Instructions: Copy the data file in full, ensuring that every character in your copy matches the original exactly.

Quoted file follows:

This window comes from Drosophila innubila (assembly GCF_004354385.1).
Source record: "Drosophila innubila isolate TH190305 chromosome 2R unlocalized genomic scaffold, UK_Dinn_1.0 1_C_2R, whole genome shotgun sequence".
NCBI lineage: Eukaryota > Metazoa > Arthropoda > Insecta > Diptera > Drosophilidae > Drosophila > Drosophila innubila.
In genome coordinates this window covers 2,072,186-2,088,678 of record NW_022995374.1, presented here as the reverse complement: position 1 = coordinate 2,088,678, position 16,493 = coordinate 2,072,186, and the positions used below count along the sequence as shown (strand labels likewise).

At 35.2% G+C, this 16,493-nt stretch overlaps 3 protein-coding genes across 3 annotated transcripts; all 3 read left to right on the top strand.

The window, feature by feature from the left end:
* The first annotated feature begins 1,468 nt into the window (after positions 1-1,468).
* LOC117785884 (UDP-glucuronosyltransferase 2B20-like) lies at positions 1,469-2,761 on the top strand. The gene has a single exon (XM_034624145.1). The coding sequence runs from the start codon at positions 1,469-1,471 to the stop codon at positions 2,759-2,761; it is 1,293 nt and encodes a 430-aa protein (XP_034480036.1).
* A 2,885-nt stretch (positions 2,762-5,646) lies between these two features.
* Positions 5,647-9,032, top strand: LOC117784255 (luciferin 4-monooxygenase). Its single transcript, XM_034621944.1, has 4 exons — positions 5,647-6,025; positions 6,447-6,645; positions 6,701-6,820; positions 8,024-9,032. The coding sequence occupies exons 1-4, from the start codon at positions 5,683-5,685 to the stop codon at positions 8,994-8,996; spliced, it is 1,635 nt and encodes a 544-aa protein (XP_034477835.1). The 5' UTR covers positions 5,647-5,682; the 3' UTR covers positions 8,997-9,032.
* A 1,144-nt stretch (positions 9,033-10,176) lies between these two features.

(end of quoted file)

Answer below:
This window comes from Drosophila innubila (assembly GCF_004354385.1).
Source record: "Drosophila innubila isolate TH190305 chromosome 2R unlocalized genomic scaffold, UK_Dinn_1.0 1_C_2R, whole genome shotgun sequence".
NCBI lineage: Eukaryota > Metazoa > Arthropoda > Insecta > Diptera > Drosophilidae > Drosophila > Drosophila innubila.
In genome coordinates this window covers 2,072,186-2,088,678 of record NW_022995374.1, presented here as the reverse complement: position 1 = coordinate 2,088,678, position 16,493 = coordinate 2,072,186, and the positions used below count along the sequence as shown (strand labels likewise).

At 35.2% G+C, this 16,493-nt stretch overlaps 3 protein-coding genes across 3 annotated transcripts; all 3 read left to right on the top strand.

The window, feature by feature from the left end:
* The first annotated feature begins 1,468 nt into the window (after positions 1-1,468).
* LOC117785884 (UDP-glucuronosyltransferase 2B20-like) lies at positions 1,469-2,761 on the top strand. The gene has a single exon (XM_034624145.1). The coding sequence runs from the start codon at positions 1,469-1,471 to the stop codon at positions 2,759-2,761; it is 1,293 nt and encodes a 430-aa protein (XP_034480036.1).
* A 2,885-nt stretch (positions 2,762-5,646) lies between these two features.
* Positions 5,647-9,032, top strand: LOC117784255 (luciferin 4-monooxygenase). Its single transcript, XM_034621944.1, has 4 exons — positions 5,647-6,025; positions 6,447-6,645; positions 6,701-6,820; positions 8,024-9,032. The coding sequence occupies exons 1-4, from the start codon at positions 5,683-5,685 to the stop codon at positions 8,994-8,996; spliced, it is 1,635 nt and encodes a 544-aa protein (XP_034477835.1). The 5' UTR covers positions 5,647-5,682; the 3' UTR covers positions 8,997-9,032.
* A 1,144-nt stretch (positions 9,033-10,176) lies between these two features.